On February 7, 2014, Coleman submitted an application for the position of LVMCC Assembly/Fabrication Manager. (Resp. Opp'n Mot. Summ. J. Attach. 1 (Coleman Aff. ¶ 24), ECF No. 73-1.) Three other candidates from the Seneca facility applied for the position, and Schneider Electric received two hundred applications from outside candidates. (Mot. Summ. J. Attach. 7 (Brown Dep. 39), ECF No. 70-7.) According to Schneider Electric, after reviewing the candidates' resumes and applications, it determined that none of the candidates, including Coleman, possessed the necessary supervisory or management experience. (Id. Attach. 7 (Brown Dep. Ex. 4), ECF No. 70-7.) Schneider Electric expanded its search and eventually hired Robert Ireton, who had eighteen years of experience as a production and business unit manager and, in his previous role as a manufacturing manager, was responsible for overseeing the entire manufacturing operations of a low volume, highly complex plant. (Id. Attach. 7 (Brown Dep. Ex. 4), ECF No. 70-7.)

         In April 2014, Coleman met with Brown, Schneider Electric's Senior Human Resources Representative at the Seneca facility, to discuss her concerns about not being interviewed for the Customer Service Supervisor and the LVMCC Assembly/Fabrication Manager positions. (Resp. Opp'n Mot. Summ. J. Attach. 1 (Coleman Aff. ¶ 27), ECF No. 73-1.) Coleman specifically told Brown that she was subjected to discrimination due to her race and gender, because she met the qualifications for each position, but was not granted an interview for either job. (Id. Attach. 1 (Coleman Aff. ¶ 27), ECF No. 73-1.) Coleman alleges that Brown told her that he did not want to hear her complaints about discrimination and asked her to leave his office. (Id. Attach. 1 (Coleman Aff. ¶ 28), ECF No. 73-1.)

         In July 2014, Coleman met with her manager, Stokes, to discuss Schneider Electric's failure to consider her applications for the positions and her claims of racial and gender discrimination. (Id. Attach. 1 (Coleman Aff. ¶ 29), ECF No. 73-1.) Coleman testified that Stokes refused to discuss the employment discrimination issues with her, telling her that she would have to discuss that with the Human Resources Department, and asked her to leave his office. (Id. Attach. 1 (Coleman Aff. ¶ 29), ECF No. 73-1.) On July 30, 2014, Coleman filed a Charge of Discrimination with the Equal Employment Opportunity Commission (“EEOC”), alleging that she had been discriminated against on the basis of her race and gender. (Mot. Summ. J. Attach. 3 (Coleman Dep. Ex. 23 (EEOC Charge of Discrimination)), ECF No. 70-3.) Specifically, Coleman alleged that she was unlawfully denied promotions to the positions of Customer Service Supervisor and LVMCC Assembly/Fabrication Manager, and that Schneider Electric was paying her less than Sullivan despite the fact that she was performing the same job duties. (Id. Attach. 3 (Coleman Dep. Ex. 23 (EEOC Charge of Discrimination)), ECF No. 70-3.)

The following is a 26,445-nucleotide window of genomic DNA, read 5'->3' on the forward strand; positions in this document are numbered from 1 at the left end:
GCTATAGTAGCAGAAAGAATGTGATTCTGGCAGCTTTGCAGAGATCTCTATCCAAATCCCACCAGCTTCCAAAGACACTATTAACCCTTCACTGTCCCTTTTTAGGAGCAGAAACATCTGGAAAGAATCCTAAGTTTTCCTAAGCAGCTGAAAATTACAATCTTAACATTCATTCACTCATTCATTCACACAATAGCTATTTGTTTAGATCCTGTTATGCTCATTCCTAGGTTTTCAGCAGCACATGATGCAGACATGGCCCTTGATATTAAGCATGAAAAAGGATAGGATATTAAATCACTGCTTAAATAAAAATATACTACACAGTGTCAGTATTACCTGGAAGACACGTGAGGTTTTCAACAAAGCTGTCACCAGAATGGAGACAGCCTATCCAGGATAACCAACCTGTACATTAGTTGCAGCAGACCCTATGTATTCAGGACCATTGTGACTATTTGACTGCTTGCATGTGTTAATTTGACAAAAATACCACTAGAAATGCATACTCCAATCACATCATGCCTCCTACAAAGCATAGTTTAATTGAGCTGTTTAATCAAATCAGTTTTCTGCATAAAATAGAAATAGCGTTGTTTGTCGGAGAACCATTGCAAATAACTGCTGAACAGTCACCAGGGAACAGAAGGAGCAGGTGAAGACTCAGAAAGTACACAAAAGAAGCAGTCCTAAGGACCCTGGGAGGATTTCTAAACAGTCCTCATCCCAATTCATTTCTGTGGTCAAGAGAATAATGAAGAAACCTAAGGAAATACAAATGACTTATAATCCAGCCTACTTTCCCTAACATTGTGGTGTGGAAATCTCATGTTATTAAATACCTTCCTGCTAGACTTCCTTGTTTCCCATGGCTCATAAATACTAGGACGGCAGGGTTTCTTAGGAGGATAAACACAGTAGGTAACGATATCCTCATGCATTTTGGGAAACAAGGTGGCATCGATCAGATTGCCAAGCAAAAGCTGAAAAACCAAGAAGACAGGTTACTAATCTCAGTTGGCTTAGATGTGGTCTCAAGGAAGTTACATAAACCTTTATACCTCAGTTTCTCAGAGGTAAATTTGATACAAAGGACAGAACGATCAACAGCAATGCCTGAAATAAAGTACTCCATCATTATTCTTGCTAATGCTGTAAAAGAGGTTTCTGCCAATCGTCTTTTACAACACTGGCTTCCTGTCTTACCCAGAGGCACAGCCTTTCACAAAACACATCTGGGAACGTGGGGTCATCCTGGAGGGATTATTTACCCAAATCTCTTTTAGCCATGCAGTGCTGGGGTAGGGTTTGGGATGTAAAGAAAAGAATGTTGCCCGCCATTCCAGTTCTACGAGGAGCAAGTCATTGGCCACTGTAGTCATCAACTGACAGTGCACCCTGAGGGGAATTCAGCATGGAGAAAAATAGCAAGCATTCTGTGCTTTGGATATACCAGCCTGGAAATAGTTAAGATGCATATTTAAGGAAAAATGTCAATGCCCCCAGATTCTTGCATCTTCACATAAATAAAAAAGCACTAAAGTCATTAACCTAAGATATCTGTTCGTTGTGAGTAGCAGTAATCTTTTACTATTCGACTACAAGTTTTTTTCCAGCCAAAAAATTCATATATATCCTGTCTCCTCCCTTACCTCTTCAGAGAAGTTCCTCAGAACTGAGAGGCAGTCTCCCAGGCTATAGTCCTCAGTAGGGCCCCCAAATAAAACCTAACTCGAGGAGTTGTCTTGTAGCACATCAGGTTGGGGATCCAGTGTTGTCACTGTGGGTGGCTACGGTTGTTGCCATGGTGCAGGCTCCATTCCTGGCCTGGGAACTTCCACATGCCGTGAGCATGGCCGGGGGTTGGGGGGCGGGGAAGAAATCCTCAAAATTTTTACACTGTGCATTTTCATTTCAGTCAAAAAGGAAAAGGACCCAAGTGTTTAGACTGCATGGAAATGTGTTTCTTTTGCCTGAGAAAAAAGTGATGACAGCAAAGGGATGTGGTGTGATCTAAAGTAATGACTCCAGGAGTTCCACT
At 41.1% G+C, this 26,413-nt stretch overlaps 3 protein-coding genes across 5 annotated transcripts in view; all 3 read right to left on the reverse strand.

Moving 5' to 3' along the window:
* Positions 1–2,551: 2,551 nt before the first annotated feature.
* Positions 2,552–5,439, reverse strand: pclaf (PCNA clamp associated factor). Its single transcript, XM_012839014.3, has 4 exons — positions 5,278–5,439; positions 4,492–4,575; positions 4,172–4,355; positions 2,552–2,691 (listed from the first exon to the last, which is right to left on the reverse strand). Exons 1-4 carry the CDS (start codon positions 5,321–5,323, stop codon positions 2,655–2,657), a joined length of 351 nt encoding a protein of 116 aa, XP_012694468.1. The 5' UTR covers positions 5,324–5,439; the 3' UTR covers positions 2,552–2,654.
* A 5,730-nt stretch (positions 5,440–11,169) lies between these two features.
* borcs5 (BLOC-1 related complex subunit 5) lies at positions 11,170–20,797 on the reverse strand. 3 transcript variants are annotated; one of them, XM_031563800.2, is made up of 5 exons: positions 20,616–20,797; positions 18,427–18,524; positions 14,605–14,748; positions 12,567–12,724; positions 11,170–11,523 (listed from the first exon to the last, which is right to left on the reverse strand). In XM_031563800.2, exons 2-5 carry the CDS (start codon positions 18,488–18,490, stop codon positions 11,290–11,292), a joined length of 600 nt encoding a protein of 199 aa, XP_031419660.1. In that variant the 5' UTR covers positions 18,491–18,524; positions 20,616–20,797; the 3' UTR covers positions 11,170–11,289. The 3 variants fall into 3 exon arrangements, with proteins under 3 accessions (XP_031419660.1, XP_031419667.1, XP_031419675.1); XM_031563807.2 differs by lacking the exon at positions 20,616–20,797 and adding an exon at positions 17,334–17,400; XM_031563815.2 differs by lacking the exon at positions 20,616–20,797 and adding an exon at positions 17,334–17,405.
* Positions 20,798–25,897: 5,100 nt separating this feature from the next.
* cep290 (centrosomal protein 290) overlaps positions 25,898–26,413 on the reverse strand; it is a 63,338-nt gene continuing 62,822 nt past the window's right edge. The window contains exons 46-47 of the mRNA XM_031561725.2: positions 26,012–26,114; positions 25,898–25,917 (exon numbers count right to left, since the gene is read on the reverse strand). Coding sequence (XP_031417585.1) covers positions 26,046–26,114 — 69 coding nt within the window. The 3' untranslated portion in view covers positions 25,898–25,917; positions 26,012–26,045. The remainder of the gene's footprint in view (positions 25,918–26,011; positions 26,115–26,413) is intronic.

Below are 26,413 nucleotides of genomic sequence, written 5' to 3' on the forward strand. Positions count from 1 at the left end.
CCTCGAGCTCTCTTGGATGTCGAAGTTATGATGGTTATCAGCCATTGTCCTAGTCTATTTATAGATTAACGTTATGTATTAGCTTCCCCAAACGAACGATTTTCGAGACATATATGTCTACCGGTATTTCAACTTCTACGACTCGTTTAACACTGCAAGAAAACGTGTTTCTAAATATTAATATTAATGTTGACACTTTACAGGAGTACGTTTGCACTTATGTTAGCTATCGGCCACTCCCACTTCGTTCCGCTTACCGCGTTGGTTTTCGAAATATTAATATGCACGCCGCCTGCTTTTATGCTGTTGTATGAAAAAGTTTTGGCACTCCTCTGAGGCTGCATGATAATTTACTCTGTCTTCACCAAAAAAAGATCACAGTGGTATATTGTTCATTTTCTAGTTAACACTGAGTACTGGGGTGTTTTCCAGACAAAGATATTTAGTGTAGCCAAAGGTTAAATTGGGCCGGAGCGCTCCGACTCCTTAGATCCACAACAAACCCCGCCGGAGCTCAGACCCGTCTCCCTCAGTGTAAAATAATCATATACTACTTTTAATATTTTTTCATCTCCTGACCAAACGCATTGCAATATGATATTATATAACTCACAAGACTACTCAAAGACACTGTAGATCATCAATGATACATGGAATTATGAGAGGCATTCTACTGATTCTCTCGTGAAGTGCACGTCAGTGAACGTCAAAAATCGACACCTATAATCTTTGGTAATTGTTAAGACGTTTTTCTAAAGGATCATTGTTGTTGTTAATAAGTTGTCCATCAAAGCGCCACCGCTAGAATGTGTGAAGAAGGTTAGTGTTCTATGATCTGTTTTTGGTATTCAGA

In October 2014, Coleman submitted her application for the position of Technical Trainer Application Engineer (“Trainer position”), which was a vacant position at Schneider Electric's Columbia facility. (Resp. Opp'n Mot. Summ. J. Attach. 1 (Coleman Aff. ¶ 31), ECF No. 73-1.) Coleman alleges that she met all of the requirements for the Trainer position. (Id. Attach. 1 (Coleman Aff. ¶ 34), ECF No. 73-1.) Further, Coleman claims that she was particularly well suited for this position because she had years of experience training order engineers in the Enclosed Drives Group in Seneca and had experience with the pertinent products. (Id. Attach. 1 (Coleman Aff. ΒΆ 34), ECF No. 73-1.) On October 29, 2014, Coleman had an ...